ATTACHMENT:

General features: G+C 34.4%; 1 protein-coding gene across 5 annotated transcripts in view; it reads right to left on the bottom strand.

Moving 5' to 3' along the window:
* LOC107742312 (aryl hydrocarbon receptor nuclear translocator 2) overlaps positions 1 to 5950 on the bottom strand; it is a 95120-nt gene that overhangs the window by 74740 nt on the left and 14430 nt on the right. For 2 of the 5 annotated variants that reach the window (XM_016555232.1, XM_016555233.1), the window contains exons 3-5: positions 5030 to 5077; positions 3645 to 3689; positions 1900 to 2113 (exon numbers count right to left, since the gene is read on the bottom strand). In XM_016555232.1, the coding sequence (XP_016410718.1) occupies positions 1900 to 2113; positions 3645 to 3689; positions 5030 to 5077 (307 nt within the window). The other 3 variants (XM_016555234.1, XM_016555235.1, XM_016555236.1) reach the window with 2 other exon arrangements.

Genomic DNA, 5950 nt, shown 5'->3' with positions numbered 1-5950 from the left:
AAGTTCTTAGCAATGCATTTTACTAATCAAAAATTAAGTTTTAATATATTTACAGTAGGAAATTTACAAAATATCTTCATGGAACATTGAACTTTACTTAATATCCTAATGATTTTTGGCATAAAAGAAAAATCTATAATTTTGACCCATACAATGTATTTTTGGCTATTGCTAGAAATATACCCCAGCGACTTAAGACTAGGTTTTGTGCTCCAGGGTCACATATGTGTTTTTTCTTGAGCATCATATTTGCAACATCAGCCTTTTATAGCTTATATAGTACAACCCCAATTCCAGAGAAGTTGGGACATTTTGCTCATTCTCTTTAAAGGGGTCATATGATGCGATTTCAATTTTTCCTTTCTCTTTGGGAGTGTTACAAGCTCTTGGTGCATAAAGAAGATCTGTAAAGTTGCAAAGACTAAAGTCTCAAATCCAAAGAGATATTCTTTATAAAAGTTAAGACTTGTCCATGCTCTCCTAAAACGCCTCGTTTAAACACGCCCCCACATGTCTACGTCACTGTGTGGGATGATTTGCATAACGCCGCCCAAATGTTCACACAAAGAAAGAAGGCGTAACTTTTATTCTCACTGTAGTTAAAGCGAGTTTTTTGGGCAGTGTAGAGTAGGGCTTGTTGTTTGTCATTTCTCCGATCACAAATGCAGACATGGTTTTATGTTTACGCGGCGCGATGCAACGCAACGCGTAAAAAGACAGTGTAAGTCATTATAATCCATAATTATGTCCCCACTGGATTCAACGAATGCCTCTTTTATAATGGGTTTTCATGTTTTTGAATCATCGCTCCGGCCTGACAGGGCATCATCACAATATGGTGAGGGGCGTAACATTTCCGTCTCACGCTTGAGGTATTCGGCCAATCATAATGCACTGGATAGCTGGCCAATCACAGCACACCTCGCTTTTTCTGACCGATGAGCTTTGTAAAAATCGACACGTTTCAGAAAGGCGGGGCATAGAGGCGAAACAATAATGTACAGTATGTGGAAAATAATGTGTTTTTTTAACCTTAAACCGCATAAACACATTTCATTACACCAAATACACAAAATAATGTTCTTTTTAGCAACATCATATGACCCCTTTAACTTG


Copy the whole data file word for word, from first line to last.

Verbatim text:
General features: G+C 34.4%; 1 protein-coding gene across 5 annotated transcripts in view; it reads right to left on the bottom strand.

Moving 5' to 3' along the window:
* LOC107742312 (aryl hydrocarbon receptor nuclear translocator 2) overlaps positions 1 to 5950 on the bottom strand; it is a 95120-nt gene that overhangs the window by 74740 nt on the left and 14430 nt on the right. For 2 of the 5 annotated variants that reach the window (XM_016555232.1, XM_016555233.1), the window contains exons 3-5: positions 5030 to 5077; positions 3645 to 3689; positions 1900 to 2113 (exon numbers count right to left, since the gene is read on the bottom strand). In XM_016555232.1, the coding sequence (XP_016410718.1) occupies positions 1900 to 2113; positions 3645 to 3689; positions 5030 to 5077 (307 nt within the window). The other 3 variants (XM_016555234.1, XM_016555235.1, XM_016555236.1) reach the window with 2 other exon arrangements.

Genomic DNA, 5950 nt, shown 5'->3' with positions numbered 1-5950 from the left:
AAGTTCTTAGCAATGCATTTTACTAATCAAAAATTAAGTTTTAATATATTTACAGTAGGAAATTTACAAAATATCTTCATGGAACATTGAACTTTACTTAATATCCTAATGATTTTTGGCATAAAAGAAAAATCTATAATTTTGACCCATACAATGTATTTTTGGCTATTGCTAGAAATATACCCCAGCGACTTAAGACTAGGTTTTGTGCTCCAGGGTCACATATGTGTTTTTTCTTGAGCATCATATTTGCAACATCAGCCTTTTATAGCTTATATAGTACAACCCCAATTCCAGAGAAGTTGGGACATTTTGCTCATTCTCTTTAAAGGGGTCATATGATGCGATTTCAATTTTTCCTTTCTCTTTGGGAGTGTTACAAGCTCTTGGTGCATAAAGAAGATCTGTAAAGTTGCAAAGACTAAAGTCTCAAATCCAAAGAGATATTCTTTATAAAAGTTAAGACTTGTCCATGCTCTCCTAAAACGCCTCGTTTAAACACGCCCCCACATGTCTACGTCACTGTGTGGGATGATTTGCATAACGCCGCCCAAATGTTCACACAAAGAAAGAAGGCGTAACTTTTATTCTCACTGTAGTTAAAGCGAGTTTTTTGGGCAGTGTAGAGTAGGGCTTGTTGTTTGTCATTTCTCCGATCACAAATGCAGACATGGTTTTATGTTTACGCGGCGCGATGCAACGCAACGCGTAAAAAGACAGTGTAAGTCATTATAATCCATAATTATGTCCCCACTGGATTCAACGAATGCCTCTTTTATAATGGGTTTTCATGTTTTTGAATCATCGCTCCGGCCTGACAGGGCATCATCACAATATGGTGAGGGGCGTAACATTTCCGTCTCACGCTTGAGGTATTCGGCCAATCATAATGCACTGGATAGCTGGCCAATCACAGCACACCTCGCTTTTTCTGACCGATGAGCTTTGTAAAAATCGACACGTTTCAGAAAGGCGGGGCATAGAGGCGAAACAATAATGTACAGTATGTGGAAAATAATGTGTTTTTTTAACCTTAAACCGCATAAACACATTTCATTACACCAAATACACAAAATAATGTTCTTTTTAGCAACATCATATGACCCCTTTAACTTG